MIDWEST is a region extending north and west from the Ohio River to just west of the Mississippi River and includes the states of Ohio, Indiana, Illinois, Iowa, Michigan, Minnesota, and Wisconsin. The region is often referred to as the heartland of America. It was originally home to numerous Native American groups who had a mixed economy of hunting, fishing, and agriculture. The region included three of North America's predominate biomes, that is, conifer forest, deciduous forest, and prairie. The climate is typical of midcontinental positions. Winters and summers are characterized by extremes in temperature and precipitation.
The land east of the Mississippi was acquired from the British as part of the Treaty of Paris in 1783 and was designated the Northwest Territory. The land west of the Mississippi was acquired in the Louisiana Purchase of 1803.The region's geography and identity are rooted in its creation in the Land Ordinance of 1785, which created the orderly survey of land, and the Northwest Ordinance of 1787, which established a pattern of government for the new territory. These two federal acts laid the groundwork for rapid and orderly settlement in the nineteenth century.
The region was a productive fur trade area for over two hundred years. The timber industry moved west out of Maine and New England early in the nineteenth century. The rich and diverse forests of the region have made this a continuing and profitable industry. Early timber harvesting focused on pine, particularly white pine. As pine lands were exhausted the timber industry turned to hardwoods and pulpwood production. Settlers originally attempted to farm the cutover lands but found that conditions were not conducive to commodity agriculture. Second-and third-growth forests came to cover the land, and timber production and recreational uses came to predominate in the northern reaches of the Midwest.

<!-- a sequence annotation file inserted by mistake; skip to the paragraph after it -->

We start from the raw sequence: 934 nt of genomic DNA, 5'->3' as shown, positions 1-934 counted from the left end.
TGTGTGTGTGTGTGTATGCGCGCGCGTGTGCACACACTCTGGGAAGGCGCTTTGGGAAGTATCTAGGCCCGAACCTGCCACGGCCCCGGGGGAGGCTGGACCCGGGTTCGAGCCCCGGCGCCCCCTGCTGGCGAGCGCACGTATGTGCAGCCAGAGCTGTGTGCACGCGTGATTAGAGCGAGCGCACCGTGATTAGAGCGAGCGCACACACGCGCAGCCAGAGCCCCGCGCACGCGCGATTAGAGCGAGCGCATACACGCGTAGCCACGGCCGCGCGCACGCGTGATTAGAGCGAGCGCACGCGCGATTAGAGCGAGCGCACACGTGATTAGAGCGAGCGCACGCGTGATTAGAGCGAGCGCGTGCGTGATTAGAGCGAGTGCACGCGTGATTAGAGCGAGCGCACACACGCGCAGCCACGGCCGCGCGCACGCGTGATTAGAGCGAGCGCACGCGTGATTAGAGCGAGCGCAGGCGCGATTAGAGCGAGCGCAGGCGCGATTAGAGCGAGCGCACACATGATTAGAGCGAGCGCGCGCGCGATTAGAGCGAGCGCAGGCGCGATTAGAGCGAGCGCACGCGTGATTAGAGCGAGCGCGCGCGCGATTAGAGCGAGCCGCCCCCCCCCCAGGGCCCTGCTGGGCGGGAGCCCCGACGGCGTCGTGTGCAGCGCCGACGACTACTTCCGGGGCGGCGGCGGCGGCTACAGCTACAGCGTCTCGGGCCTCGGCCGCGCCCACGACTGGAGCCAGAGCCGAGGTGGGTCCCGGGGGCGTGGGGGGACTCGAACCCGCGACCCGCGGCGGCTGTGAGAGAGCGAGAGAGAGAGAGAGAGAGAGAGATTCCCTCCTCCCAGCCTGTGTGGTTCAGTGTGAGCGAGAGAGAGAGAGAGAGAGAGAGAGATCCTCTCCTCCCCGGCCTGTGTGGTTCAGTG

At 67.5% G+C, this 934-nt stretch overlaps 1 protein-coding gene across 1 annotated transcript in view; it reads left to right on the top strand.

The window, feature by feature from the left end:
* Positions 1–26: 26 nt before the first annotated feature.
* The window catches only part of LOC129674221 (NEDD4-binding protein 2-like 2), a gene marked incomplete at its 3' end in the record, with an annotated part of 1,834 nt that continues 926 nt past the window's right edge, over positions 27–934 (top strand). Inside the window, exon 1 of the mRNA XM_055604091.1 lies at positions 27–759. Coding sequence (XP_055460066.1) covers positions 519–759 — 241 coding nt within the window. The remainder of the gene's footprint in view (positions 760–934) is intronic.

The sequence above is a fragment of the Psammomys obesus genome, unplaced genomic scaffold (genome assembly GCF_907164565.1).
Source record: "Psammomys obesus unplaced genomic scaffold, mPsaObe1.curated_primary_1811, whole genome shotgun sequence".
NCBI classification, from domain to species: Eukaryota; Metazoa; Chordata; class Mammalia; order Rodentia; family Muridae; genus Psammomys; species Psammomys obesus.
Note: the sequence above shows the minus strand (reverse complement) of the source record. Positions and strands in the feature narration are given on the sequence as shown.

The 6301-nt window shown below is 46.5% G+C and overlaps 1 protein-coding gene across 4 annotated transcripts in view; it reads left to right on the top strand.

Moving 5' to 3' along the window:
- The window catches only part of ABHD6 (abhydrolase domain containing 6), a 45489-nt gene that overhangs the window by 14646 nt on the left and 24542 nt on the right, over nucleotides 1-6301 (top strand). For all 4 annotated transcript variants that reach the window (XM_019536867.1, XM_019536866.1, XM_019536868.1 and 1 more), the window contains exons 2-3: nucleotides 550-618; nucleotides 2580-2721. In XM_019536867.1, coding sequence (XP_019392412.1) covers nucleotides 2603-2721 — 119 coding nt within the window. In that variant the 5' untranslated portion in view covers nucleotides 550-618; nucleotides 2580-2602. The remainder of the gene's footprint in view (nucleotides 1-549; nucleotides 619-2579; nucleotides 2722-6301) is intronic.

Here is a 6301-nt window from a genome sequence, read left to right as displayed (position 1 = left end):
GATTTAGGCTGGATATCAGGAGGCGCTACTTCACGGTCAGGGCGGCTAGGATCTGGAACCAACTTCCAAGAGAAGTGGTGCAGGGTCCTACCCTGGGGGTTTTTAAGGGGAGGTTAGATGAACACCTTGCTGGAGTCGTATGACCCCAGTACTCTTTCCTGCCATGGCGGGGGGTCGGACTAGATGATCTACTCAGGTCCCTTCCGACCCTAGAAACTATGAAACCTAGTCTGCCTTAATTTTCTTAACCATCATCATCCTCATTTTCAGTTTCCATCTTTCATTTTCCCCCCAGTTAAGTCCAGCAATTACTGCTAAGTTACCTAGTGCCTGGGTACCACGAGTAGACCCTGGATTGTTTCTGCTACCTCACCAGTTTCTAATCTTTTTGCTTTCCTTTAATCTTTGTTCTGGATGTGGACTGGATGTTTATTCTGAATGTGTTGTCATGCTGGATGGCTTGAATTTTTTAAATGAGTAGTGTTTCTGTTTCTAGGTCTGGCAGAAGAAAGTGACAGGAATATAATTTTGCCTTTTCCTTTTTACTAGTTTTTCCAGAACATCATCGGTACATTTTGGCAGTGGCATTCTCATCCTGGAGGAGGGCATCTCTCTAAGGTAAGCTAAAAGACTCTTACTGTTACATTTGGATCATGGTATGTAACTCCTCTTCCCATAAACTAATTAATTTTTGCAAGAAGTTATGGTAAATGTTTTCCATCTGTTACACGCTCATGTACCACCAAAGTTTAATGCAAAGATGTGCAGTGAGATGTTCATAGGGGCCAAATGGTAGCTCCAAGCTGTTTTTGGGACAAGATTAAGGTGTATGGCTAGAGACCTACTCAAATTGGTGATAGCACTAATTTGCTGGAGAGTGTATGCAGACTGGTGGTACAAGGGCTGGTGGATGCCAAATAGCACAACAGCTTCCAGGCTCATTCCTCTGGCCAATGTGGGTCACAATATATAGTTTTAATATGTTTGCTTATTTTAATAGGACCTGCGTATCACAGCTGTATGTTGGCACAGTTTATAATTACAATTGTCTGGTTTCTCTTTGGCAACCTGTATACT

Yankees, Pennsylvanians, and northern Europeans came throughout the nineteenth century. Agricultural settlement stretched out along the rivers first, then followed the railroad into the interior of the tall grass prairie. Commodity agricultural production, primarily grains and livestock, dominated the region from the start. Farming population rose dramatically until the early twentieth century but made a steady decline as mechanization increased. The rural character of the region is evident in the farms and small towns that dot the landscape.
Manufacturing and heavy industry also became prevalent in the region, particularly along major water ways and south of the Great Lakes. Early on waterpower and access to water transportation figured heavily in this development. The dramatic increase in iron mining in Michigan and Minnesota also contributed to development. Industrial development and mining attracted new immigrants in the first half of the twentieth century. African Americans fled the South during this period and were attracted to the Midwest by industrial jobs and greater freedom from "Jim Crow." Eastern Europeans also immigrated to work in the region's industrial and mining operations. Like other places across the United States, the region became home to a multitude of ethnic groups and immigrants from around the world.
While the region was originally blanketed by mixed forests and prairies, this is no longer the case. Forests have been cleared, the prairie has been plowed, and rivers have been dredged and straightened for commercial barge traffic. Agriculture, the timber industry, and heavy manufacturing have all left an indelible mark on the land.
Cayton, Andrew R. L., and Peter S. Onuf. The Midwest and the Nation: Rethinking the History of the Region. Bloomington: Indiana University Press, 1990.